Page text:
- Emily Seymour
- Yoga Services
- Slow Yoga
- ASP Telecourse
- MP3 Store
- Gift Shop
The cold weather has descended on New York. The shorter days can inspire a natural inclination to to fly south or go into hibernation mode (or maybe both). The drop in temperature can be a trial to endure or an invitation to increase your resiliency.
I choose the latter.
After growing up in Maine I thought I’d had my fill of cold weather. But learning how to adjust my diet and lifestyle has changed my whole perspective of winter. Now I welcome the opportunity to practice downshifting and to strategically increase my energy reserves.
One of the very first lessons of Yoga that rang true for me was the idea of aligning with the transition into winter. I try to minimize my exposure to artificial light at night and use candles instead. I rest when I’m tired and wake early with the sun. Staying warm is essential. I drink lots of hot beverages and keep my body well insulated. And I never get a flu shot (elderberry syrup FTW).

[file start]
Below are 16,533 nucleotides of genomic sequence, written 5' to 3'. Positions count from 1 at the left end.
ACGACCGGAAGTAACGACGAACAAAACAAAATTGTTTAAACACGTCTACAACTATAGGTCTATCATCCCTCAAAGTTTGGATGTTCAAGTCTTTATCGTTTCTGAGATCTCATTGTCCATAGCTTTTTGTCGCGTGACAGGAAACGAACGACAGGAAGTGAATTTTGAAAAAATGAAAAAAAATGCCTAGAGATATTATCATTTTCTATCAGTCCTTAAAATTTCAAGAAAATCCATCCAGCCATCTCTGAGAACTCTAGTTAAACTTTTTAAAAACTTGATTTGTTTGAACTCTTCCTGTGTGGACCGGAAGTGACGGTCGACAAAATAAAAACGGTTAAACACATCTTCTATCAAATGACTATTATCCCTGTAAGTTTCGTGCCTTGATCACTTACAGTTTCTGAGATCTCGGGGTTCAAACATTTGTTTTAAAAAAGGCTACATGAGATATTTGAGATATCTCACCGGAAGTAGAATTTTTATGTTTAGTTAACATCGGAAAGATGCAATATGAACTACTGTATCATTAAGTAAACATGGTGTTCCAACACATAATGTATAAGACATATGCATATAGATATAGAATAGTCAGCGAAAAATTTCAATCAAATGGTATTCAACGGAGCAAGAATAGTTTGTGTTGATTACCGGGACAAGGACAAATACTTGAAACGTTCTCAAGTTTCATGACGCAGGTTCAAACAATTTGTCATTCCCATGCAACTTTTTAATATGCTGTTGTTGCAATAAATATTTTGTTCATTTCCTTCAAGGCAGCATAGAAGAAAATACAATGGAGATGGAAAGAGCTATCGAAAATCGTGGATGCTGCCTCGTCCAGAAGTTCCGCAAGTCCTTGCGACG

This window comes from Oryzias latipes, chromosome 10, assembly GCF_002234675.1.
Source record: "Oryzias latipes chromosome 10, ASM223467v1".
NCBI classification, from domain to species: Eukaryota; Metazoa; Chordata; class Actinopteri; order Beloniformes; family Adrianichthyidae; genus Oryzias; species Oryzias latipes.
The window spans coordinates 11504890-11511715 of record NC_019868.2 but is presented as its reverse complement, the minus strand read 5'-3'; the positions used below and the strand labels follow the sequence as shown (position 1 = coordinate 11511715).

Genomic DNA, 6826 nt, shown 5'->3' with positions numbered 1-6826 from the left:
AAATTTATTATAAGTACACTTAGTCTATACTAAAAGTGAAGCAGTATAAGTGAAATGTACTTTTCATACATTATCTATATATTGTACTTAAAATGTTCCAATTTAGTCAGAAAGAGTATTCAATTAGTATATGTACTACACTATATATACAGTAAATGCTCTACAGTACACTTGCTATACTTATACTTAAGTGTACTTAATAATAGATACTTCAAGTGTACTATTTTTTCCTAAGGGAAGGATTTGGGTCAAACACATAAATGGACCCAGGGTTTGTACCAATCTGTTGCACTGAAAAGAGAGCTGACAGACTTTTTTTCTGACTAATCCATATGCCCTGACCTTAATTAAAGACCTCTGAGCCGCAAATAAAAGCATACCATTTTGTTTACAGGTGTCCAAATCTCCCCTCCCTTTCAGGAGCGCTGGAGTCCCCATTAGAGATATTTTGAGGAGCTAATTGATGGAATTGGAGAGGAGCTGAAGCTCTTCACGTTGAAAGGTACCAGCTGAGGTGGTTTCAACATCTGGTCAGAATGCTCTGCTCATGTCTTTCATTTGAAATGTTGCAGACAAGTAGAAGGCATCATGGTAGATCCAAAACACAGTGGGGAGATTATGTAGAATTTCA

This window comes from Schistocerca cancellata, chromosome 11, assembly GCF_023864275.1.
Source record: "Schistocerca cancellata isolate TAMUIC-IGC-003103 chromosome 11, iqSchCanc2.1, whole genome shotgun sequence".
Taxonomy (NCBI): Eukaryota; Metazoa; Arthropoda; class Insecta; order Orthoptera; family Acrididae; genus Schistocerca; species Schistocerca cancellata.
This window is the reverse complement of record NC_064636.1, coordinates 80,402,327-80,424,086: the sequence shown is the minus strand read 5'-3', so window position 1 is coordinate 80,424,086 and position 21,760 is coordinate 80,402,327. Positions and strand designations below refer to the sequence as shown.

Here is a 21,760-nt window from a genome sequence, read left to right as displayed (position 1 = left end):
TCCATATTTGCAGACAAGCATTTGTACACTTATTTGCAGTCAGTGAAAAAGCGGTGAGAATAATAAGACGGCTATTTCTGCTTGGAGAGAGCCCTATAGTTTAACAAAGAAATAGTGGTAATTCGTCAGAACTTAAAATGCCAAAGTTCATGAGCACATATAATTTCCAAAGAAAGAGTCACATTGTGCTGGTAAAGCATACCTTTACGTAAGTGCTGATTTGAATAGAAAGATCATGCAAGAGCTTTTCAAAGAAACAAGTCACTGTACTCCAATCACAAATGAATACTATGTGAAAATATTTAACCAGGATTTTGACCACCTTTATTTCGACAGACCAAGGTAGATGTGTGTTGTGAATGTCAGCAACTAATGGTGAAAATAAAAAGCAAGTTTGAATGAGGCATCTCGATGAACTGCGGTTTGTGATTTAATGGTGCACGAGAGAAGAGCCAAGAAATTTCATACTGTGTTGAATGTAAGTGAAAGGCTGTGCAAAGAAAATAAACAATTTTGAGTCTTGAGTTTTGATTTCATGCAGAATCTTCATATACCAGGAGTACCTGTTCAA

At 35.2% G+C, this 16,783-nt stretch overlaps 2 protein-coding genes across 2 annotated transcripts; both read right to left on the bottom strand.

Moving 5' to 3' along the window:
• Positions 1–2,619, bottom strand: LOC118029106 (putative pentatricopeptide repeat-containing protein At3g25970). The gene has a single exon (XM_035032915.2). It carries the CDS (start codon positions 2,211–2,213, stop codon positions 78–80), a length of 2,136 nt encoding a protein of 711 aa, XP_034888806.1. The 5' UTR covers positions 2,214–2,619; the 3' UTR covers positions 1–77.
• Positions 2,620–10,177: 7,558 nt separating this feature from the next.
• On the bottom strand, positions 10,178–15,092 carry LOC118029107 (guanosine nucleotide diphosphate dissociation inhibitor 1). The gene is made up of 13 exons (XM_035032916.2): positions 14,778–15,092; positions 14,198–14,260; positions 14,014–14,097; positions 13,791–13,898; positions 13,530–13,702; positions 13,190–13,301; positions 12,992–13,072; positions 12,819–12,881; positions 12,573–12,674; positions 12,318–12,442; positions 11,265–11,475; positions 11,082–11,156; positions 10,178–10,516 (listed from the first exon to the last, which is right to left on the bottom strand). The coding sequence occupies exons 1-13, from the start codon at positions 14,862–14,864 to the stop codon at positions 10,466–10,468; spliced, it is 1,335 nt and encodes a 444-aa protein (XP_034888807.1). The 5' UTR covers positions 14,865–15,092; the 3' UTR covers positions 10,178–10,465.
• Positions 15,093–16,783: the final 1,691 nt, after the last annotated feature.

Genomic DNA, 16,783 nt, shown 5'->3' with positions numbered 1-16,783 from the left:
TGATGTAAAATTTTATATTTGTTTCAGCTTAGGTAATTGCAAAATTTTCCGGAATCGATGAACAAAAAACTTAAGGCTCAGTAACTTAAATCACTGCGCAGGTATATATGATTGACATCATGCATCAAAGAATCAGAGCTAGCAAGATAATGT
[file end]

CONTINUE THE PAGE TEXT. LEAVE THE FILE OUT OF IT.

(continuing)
And I cook nourishing foods. Bone broth is a fairly recent addition to my culinary arsenal. I was introduced to the idea a couple of years ago when I tried noodle soups in Chinatown. I’ve been hooked on that flavorful and nutrient rich broth ever since.
This article provides a good overview of the benefits of bone broth: How Bone Broths Support Your Adrenals, Bones and Teeth
It’s very easy to make bone broth at home. Save leftover bones (I use organic chicken bones), place them in a pot with filtered water, add a splash of vinegar to aid in mineral extraction. You can also add a bay leaf or some vegetable scraps for flavor. Onion peels give bone broth a rich yellow color.
Bring the broth to a boil and then simmer. The length of simmering time varies – from at least four hours up to 24 hours. The longer you simmer the more nutrient dense it will be, so add water as needed. You can use a crock pot or keep it on the stove. Either way it will make your house smell fantastic.
It’s okay if the broth turns cloudy – some people try to keep their broth clear, but either way is fine. Strain the cooled broth through a sieve with a towel or cheesecloth to remove the particulate. Store the strained broth in glass mason jars in the fridge. It will keep for about a week, and is a great addition to soups, stews, and any recipe that calls for stock.
What kinds of home rituals do you practice in the colder months? Feel free to leave a comment in the box below.